WPI Worcester Polytechnic Institute

Computer Science Department

CS4341 Introduction to Artificial Intelligence 
Syllabus - C 2000


WARNING: Small changes to this syllabus may be made during the course of the term. 


This is an introductory, upper level, undergraduate AI course. We will cover general knowledge representation techniques and problem solving strategies, including semantic nets, search, game playing, rule-based systems, frames and inheritance, logic-based systems, planning, and constraint satisfaction. We will also discuss three important application areas in AI: machine learning, machine vision, and natural language processing.

For the catalog description of this course see the WPI Undergraduate Catalog.


Mon, Tu, Th, Fri 10:00 - 10:50 a.m.
Classroom KH116


Prof. Carolina Ruiz
Office: FL 232
Phone Number: (508) 831-5640
Office Hours:
Mon. 2:30 - 3:30 pm
Th. 3:00 - 4:00 pm, or by appointment


Messages sent to cs4341_ta@cs.wpi.edu reach both the instructor and the TA.

TEXTBOOK (required):


CS 2136 (Paradigms of Computation) and CS 2223 (Algorithms). CS 3133 (Foundations of Computer Science) would be helpful, but is not assumed.


Exam 1 25%
Exam 2 25%
Homework 20%
Project 1 15%
Project 2 15%
Class Participation and Pop Quizzes Extra Points

Your final grade will reflect your own work and achievements during the course. Any type of cheating will be penalized with an NR grade for the course and will be reported to the WPI Judicial Board in accordance with the Academic Honesty Policy.


There will be a total of 2 exams. Each exam will cover the material presented in class since the beginning of the term. In particular, the final exam is cumulative. The midterm exam is scheduled for Friday, Feb. 4 and the final exam is scheduled for Tuesday, Feb. 29. Both will be in-class exams. Collaboration or other outside assistance on exams is not allowed.


There will be a total of 4 homework assignments. Solutions to the homework will be made available soon after homework is collected, so no late homework will be accepted. You are encouraged to discuss the homework with your classmates, but you should develop and write your own solutions. You should explicitly acknowledge any sources of ideas used that are not your own; this includes books, web pages, etc. Failure to identify non-original work is considered academic dishonesty.


There will be a total of 2 projects. These projects may be implemented using any high level programming language (
Lisp, Prolog, C, C++, ...). Students are expected to organize themselves into groups of 3 for each of the term projects. Groups need not be the same for both projects. Code documentation must follow the Departmental Documentation Standard (see http://www.cs.wpi.edu/Help/documentation-standard.html).

More detailed descriptions of the projects will be posted to the course webpage at the appropriate times during the term. Although you may find similar programs/systems available online or in the references, the design and all code you use and submit for your projects MUST be your own original work.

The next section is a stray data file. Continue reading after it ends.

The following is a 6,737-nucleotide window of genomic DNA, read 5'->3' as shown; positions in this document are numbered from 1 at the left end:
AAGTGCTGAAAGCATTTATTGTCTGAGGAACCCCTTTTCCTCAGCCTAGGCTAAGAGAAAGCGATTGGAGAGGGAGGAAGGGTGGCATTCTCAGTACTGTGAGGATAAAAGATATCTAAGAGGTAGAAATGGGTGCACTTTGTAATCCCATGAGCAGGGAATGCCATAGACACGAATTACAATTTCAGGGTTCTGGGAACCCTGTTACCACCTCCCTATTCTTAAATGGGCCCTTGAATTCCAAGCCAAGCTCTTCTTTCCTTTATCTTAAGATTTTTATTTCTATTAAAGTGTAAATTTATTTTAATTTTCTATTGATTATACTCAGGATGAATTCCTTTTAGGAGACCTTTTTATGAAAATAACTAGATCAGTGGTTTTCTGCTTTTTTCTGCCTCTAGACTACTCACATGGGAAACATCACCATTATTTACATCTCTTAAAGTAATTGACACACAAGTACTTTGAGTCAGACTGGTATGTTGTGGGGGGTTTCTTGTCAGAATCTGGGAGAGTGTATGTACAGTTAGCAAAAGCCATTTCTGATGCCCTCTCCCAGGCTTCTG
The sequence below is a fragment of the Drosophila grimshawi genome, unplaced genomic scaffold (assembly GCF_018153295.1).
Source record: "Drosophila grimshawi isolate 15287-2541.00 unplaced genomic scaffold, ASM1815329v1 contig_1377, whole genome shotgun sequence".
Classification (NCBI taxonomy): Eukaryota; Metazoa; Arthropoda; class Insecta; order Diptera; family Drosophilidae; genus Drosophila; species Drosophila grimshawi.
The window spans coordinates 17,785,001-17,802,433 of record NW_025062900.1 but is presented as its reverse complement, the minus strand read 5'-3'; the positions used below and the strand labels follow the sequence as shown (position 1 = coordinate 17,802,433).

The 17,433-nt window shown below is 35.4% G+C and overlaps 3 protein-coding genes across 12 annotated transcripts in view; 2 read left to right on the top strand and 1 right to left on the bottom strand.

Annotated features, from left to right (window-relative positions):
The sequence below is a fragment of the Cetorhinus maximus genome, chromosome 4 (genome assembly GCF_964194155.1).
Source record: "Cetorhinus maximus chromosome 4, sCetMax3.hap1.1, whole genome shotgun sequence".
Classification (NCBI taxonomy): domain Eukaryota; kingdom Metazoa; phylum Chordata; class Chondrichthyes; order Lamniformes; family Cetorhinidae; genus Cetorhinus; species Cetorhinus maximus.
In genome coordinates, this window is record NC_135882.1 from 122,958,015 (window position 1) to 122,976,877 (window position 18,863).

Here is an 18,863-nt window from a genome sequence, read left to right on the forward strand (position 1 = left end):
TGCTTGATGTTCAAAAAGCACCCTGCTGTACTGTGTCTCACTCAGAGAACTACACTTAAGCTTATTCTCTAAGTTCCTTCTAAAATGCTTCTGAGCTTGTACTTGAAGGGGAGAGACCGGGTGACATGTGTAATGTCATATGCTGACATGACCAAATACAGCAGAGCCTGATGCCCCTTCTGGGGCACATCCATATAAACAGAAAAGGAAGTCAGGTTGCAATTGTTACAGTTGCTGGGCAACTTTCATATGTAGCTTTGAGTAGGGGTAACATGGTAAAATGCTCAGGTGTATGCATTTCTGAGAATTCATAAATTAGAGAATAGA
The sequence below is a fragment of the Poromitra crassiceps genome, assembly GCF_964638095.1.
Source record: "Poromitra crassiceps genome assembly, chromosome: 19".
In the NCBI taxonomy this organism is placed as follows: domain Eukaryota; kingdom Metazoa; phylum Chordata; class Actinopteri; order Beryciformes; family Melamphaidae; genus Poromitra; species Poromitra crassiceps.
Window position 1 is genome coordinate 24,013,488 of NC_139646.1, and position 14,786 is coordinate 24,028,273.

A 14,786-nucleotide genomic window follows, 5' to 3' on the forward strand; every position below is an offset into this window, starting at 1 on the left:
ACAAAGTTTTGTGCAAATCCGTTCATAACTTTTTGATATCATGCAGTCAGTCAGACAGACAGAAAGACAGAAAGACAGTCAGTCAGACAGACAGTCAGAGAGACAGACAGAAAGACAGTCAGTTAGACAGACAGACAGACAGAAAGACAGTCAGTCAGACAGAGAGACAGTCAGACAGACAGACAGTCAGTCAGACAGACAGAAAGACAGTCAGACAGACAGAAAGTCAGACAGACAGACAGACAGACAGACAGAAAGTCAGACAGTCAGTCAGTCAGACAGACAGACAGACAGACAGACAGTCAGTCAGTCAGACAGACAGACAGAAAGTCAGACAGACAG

Project 1

Design and implementation of a computer program that plays tic-tac-toe.

Project 2

Design and implementation of a learning system using:


Pop quizzes may be given during the term. Be prepared!


Students are expected to read the material assigned to each class in advance. Class participation will add extra points to students' grades.


There are two mailing lists for this class: cs4341@cs.wpi.edu and cs4341_ta@cs.wpi.edu:


The web pages for this class are located at: http://www.cs.wpi.edu/~cs4341/C00/ Announcements will be posted on the web pages and/or the class mailing list, and so you are urged to check your email and the class web pages frequently.


General AI

The following additional references complement and/or supplement the material contained in the required textbook. I have listed them in decreasing order of interest according to my preferences. In particular, the first one listed is my favorite one.
  1. S. Russell, P. Norvig. "Artificial Intelligence: A Modern Approach". Prentice Hall, 1995.

  2. T. Dean, J. Allen, Y. Aloimonos. "Artificial Intelligence: Theory and Practice" The Benjamin/Cummings Publishing Company, Inc. 1995.

  3. B. L. Webber, N. J. Nilsson, eds. "Readings in Artificial Intelligence" Tioga Publishing Company, 1981.

  4. S. L. Tanimoto. "The Elements of Artificial Intelligence Using Common Lisp" Computer Science Press 1990.

  5. E. Rich and K. Knight. "Artificial Intelligence" Second edition McGraw Hill 1991.

  6. P. Norvig "Paradigms of Artificial Intelligence Programming: Case Studies in Common Lisp" Morgan Kaufmann Publishers, 1992.

  7. M. Ginsberg "Essentials of Artificial Intelligence" Morgan Kaufmann Publishers, 1993.

  8. G. F. Luger and W. A. Stubblefield "Artificial Intelligence Structures and Strategies for Complex Problem Solving" Third edition Addison-Wesley, 1998.

  9. M.R. Genesereth and N. Nilsson, "Logical Foundations of Artificial Intelligence" Morgan Kaufmann, 1987.

Machine Learning

  1. Tom M. Mitchell "Machine Learning" McGraw-Hill, 1997.

  2. P. Langley "Elements of Machine Learning" Morgan Kauffamann Publishers, Inc. 1996.

Lisp/Prolog Textbooks and Manuals

  1. G. L. Steele Jr. "Common Lisp: The language'' 2nd edition Digital Press, 1990. (ISBN 1-55558-041-6)
    This reference is online.

  2. Patrick H. Winston and Berthold K.P. Horn "Lisp" 3rd edition.

  3. L. Sterling, E. Shapiro "The Art of Prolog" MIT Press, 1986.